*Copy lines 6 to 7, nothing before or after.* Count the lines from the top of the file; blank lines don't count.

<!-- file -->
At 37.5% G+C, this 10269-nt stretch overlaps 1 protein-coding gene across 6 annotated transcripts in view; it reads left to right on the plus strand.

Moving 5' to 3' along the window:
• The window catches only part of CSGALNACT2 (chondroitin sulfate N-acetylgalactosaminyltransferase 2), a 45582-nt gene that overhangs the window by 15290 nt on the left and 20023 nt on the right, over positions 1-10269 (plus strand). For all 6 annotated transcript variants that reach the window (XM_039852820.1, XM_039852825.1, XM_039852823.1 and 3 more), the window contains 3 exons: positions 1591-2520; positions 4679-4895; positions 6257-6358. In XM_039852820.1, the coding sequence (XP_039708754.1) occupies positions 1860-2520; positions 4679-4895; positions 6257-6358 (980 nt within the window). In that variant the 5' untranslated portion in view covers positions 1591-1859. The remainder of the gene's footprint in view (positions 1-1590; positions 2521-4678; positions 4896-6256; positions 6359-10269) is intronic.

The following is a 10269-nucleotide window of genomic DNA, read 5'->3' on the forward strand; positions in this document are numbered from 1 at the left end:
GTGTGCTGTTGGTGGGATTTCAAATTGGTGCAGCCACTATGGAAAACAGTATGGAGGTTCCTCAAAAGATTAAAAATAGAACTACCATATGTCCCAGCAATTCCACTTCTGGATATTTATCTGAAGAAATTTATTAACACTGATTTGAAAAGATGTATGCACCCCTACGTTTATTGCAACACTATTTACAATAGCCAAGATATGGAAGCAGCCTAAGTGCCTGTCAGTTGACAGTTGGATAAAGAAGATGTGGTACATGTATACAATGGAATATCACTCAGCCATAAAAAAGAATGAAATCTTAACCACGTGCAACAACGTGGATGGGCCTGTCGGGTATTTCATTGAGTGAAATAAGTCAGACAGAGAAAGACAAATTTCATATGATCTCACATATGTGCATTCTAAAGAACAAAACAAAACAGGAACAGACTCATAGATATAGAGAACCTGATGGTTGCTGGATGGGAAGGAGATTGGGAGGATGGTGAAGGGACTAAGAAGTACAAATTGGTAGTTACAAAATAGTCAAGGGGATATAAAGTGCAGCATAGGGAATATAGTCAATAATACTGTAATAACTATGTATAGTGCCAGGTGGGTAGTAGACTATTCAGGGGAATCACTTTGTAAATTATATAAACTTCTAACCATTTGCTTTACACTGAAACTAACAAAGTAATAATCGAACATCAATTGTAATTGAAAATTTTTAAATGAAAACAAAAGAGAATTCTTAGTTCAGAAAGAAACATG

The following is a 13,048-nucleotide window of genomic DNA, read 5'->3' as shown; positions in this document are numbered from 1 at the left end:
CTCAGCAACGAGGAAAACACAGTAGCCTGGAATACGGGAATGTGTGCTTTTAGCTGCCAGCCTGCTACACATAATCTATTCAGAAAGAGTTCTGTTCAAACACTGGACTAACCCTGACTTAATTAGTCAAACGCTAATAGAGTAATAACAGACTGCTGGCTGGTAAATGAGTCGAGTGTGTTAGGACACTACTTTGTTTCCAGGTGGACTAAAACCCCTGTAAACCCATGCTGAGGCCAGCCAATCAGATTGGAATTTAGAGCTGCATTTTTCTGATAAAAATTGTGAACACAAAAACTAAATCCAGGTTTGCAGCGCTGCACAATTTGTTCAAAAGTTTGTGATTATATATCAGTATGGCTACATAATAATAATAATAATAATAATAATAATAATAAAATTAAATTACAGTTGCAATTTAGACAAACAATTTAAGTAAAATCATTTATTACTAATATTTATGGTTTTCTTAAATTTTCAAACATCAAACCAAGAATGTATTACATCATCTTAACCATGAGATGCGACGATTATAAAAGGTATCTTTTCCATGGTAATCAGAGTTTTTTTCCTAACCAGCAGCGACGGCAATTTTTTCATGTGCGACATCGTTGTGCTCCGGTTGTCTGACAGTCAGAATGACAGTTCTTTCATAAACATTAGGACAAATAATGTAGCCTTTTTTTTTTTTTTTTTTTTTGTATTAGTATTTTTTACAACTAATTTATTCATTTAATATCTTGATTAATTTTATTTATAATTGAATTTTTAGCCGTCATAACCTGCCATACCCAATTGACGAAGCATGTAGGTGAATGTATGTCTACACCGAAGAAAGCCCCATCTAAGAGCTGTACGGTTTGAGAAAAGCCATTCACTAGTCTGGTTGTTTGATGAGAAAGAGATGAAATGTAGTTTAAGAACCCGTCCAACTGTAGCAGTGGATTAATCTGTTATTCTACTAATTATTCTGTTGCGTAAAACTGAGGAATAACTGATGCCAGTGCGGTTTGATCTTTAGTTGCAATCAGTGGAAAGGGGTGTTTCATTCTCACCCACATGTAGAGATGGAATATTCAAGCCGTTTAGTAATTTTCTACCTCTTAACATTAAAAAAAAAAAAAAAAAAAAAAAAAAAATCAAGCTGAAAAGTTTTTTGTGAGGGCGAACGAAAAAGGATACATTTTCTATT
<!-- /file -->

The following is a 13,048-nucleotide window of genomic DNA, read 5'->3' as shown; positions in this document are numbered from 1 at the left end:
CTCAGCAACGAGGAAAACACAGTAGCCTGGAATACGGGAATGTGTGCTTTTAGCTGCCAGCCTGCTACACATAATCTATTCAGAAAGAGTTCTGTTCAAACACTGGACTAACCCTGACTTAATTAGTCAAACGCTAATAGAGTAATAACAGACTGCTGGCTGGTAAATGAGTCGAGTGTGTTAGGACACTACTTTGTTTCCAGGTGGACTAAAACCCCTGTAAACCCATGCTGAGGCCAGCCAATCAGATTGGAATTTAGAGCTGCATTTTTCTGATAAAAATTGTGAACACAAAAACTAAATCCAGGTTTGCAGCGCTGCACAATTTGTTCAAAAGTTTGTGATTATATATCAGTATGGCTACATAATAATAATAATAATAATAATAATAATAATAAAATTAAATTACAGTTGCAATTTAGACAAACAATTTAAGTAAAATCATTTATTACTAATATTTATGGTTTTCTTAAATTTTCAAACATCAAACCAAGAATGTATTACATCATCTTAACCATGAGATGCGACGATTATAAAAGGTATCTTTTCCATGGTAATCAGAGTTTTTTTCCTAACCAGCAGCGACGGCAATTTTTTCATGTGCGACATCGTTGTGCTCCGGTTGTCTGACAGTCAGAATGACAGTTCTTTCATAAACATTAGGACAAATAATGTAGCCTTTTTTTTTTTTTTTTTTTTTGTATTAGTATTTTTTACAACTAATTTATTCATTTAATATCTTGATTAATTTTATTTATAATTGAATTTTTAGCCGTCATAACCTGCCATACCCAATTGACGAAGCATGTAGGTGAATGTATGTCTACACCGAAGAAAGCCCCATCTAAGAGCTGTACGGTTTGAGAAAAGCCATTCACTAGTCTGGTTGTTTGATGAGAAAGAGATGAAATGTAGTTTAAGAACCCGTCCAACTGTAGCAGTGGATTAATCTGTTATTCTACTAATTATTCTGTTGCGTAAAACTGAGGAATAACTGATGCCAGTGCGGTTTGATCTTTAGTTGCAATCAGTGGAAAGGGGTGTTTCATTCTCACCCACATGTAGAGATGGAATATTCAAGCCGTTTAGTAATTTTCTACCTCTTAACATTAAAAAAAAAAAAAAAAAAAAAAAAAAAATCAAGCTGAAAAGTTTTTTGTGAGGGCGAACGAAAAAGGATACATTTTCTATT